Vascular Plants of North Carolina
Account for Bent Sedge - Carex styloflexa   Buckley
Members of Cyperaceae:
Members of Carex with account distribution info or public map:
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Section 5 » Order Cyperales » Family Cyperaceae
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DistributionEssentially throughout the state, with possibly real gaps in the western half of the Coastal Plain and southern Piedmont. It is absent from the Sandhills proper.

CT to OH, south to FL and TX.
AbundanceUncommon to fairly common in all 3 provinces. Oddly scarce in most of the upper half of the Coastal Plain, and lacking records from the southwestern Piedmont as well.
HabitatMontane bogs, wet or swampy woods with seepage influence, springy areas, along creeks and streams. Soils are generally acidic, which is why the scarcity in the upper Coastal Plain is odd, as there are numerous wet or swampy woods with acidic/blackwater conditions in that region.
PhenologyFlowering and fruiting late April-June.
IdentificationIn Bent Sedge, the lowest spikes grow at the ends of long, arching or drooping stalks (sometimes called "danglers"). C. crebriflora may also have a "dangler", but its upper spikes are densely crowded (vs. loosely in C. styloflexa). C. chapmanii differs only in possessing long horizontal rhizomes (connecting plants).
Taxonomic CommentsMay or may not be distinct at the species level from C. chapmanii; varietal distinction may be more appropriate.

The genus Carex is the largest in North America, and among the largest in the world. In temperate and boreal regions, Carex is often the dominant or co-dominant ground layer in many habitats. Seeds (achenes) are valuable food for birds and small mammals, while foliage is used by birds and mammals to make nests and as food by mammals. Species of Carex often look vastly different from one another -- spikes erect vs. drooping, tiny inflorescence vs. whopping, culms leafy vs. naked, perigynia beaked vs. beakless, stems densely bunched vs. single, etc. The genus has been divided into many sections (or groups), based on shared characters; some taxonomists have suggested that these be different genera, but that proves unworkable (so far). All Carex share the feature of a perigynium (an outer covering) which completely surrounds the achene (seed). This covering may fit tightly or loosely (like a small bladder), depending on which group or species. Details of perigynia shape, ornamentation, presence and size of beak, number of striations (or veins) are all important ID features. In recent years Rob Naczi and colleagues have stressed the importance of arrangement of perigynia -- whether spiral (3+ ranks) or distichous (2-ranked) -- and have named a number of new species as well as split off some older synonyms. Therefore, RAB's (1968) key, excellent for its time, can only be used in a general way today. Members of some sections of Carex are difficult to key out (notably Ovales, Laxiflorae, Griseae); this is in part due to variation among individuals of a species, or failings of the key. FNA has drawings of most species and some species may be found in two or more places within a key, to acount for variability. New species to NC, and new to science(!), continue to be found in NC.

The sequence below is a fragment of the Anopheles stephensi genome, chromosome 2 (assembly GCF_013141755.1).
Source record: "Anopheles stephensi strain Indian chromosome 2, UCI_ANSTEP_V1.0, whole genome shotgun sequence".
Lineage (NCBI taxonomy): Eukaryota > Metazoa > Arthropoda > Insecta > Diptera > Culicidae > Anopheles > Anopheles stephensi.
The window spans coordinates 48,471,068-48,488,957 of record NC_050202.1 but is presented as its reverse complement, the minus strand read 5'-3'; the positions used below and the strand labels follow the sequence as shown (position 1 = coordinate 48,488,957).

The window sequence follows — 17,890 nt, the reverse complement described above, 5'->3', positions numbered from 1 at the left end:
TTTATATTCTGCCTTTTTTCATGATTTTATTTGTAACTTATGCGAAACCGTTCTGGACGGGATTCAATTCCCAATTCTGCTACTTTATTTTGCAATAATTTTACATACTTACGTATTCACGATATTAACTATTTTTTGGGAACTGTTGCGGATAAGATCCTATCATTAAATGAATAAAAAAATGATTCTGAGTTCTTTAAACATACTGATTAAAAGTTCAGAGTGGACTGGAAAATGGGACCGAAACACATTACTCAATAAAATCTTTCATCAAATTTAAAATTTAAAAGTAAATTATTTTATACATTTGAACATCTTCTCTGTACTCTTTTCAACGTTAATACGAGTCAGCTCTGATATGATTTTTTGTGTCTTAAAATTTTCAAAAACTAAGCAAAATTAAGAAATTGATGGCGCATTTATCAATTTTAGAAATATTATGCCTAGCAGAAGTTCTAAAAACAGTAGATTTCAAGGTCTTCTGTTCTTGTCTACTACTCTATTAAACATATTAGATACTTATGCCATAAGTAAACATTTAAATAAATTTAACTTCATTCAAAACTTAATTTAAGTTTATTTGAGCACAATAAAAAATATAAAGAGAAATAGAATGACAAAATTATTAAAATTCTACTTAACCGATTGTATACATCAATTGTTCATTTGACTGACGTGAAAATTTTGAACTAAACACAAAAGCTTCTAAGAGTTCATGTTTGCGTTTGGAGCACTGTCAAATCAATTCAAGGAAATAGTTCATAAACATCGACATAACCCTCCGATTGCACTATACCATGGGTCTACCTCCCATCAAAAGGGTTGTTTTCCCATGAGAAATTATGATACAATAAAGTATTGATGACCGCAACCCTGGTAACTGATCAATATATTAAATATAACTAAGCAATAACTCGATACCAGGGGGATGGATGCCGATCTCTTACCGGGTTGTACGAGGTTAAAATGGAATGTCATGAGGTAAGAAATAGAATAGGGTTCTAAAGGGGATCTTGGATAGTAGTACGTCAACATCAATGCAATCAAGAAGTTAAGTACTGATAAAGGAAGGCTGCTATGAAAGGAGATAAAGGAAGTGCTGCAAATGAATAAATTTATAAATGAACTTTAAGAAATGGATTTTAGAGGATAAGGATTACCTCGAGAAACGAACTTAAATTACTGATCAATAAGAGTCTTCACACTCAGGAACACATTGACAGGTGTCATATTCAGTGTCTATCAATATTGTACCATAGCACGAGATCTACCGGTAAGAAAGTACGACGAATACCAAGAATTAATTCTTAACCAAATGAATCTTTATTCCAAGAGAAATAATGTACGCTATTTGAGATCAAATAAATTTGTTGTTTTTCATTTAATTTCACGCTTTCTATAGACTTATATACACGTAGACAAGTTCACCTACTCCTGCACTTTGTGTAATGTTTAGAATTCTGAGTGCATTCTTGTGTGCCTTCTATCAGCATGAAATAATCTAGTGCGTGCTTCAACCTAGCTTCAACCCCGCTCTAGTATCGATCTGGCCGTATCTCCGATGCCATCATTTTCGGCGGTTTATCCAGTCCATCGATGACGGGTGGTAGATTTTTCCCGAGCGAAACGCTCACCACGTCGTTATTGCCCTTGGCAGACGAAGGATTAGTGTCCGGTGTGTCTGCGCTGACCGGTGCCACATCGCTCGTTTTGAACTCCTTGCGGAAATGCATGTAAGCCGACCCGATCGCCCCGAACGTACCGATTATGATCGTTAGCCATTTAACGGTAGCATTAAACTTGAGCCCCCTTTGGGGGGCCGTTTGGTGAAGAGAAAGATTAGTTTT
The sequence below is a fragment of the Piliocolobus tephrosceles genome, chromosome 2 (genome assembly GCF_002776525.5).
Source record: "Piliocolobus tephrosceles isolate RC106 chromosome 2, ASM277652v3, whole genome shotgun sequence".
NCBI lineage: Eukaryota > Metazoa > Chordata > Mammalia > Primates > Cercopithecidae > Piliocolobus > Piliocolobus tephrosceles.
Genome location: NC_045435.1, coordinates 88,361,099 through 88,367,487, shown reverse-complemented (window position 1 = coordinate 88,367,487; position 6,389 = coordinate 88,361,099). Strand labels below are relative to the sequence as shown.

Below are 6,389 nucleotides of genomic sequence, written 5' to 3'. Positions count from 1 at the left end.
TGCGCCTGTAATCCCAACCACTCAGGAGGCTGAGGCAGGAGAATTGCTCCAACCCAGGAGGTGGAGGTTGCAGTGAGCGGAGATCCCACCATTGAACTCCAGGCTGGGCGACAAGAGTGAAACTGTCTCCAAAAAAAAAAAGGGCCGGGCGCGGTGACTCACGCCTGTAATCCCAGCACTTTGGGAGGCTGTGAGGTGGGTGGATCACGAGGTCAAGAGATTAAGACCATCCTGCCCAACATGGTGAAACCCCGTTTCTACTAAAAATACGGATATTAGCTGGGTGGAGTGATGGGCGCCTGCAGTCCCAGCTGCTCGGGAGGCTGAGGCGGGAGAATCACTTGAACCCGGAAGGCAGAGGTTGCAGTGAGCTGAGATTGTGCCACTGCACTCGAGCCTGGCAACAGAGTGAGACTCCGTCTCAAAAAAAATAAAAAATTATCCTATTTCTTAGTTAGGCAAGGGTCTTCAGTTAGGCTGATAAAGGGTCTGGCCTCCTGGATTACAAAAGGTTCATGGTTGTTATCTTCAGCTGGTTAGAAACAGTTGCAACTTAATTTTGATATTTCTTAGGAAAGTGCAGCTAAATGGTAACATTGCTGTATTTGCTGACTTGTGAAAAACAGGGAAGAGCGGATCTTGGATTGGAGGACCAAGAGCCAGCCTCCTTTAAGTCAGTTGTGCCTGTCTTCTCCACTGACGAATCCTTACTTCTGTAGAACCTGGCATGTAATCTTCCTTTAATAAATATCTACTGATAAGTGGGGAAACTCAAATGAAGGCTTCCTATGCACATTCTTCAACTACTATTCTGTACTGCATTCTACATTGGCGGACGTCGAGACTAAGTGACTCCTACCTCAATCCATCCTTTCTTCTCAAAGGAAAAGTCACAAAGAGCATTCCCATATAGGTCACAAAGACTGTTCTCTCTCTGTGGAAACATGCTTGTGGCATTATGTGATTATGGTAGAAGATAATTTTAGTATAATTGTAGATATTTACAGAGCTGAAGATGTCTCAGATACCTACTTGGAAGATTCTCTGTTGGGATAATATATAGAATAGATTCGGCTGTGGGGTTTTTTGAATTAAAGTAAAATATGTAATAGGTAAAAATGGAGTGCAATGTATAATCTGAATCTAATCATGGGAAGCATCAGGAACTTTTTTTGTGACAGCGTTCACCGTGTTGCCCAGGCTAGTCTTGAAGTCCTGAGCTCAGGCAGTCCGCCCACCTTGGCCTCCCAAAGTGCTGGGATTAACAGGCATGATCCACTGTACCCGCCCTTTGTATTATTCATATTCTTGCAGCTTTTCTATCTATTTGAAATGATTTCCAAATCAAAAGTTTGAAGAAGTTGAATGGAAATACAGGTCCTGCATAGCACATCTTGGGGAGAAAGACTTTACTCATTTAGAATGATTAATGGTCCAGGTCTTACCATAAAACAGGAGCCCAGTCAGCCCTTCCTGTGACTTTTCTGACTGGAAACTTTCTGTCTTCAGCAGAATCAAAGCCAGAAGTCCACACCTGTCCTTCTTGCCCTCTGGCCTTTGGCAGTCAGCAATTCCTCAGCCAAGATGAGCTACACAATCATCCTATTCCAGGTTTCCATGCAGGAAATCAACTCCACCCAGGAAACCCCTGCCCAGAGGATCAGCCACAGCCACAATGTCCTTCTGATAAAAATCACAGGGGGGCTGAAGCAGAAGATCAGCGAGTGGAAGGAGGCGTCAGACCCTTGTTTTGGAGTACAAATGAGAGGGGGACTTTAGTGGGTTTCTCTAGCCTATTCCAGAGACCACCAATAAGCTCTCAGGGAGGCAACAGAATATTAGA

Other Common Name(s)None
State RankS4
Global RankG4G5
State Status
US Status
USACE-agcpFACW link
USACE-empFACW link
County Map - click on a county to view source of record.
Photo Gallery
B.A. SorrieSame data. Note long-exsert male spikes. ChathamPhoto_natural
B.A. SorrieWhite Pines Preserve, mesic hardwood-pine slope, 16 Apr 2024. Note droopy spikes on long stalks. ChathamPhoto_natural
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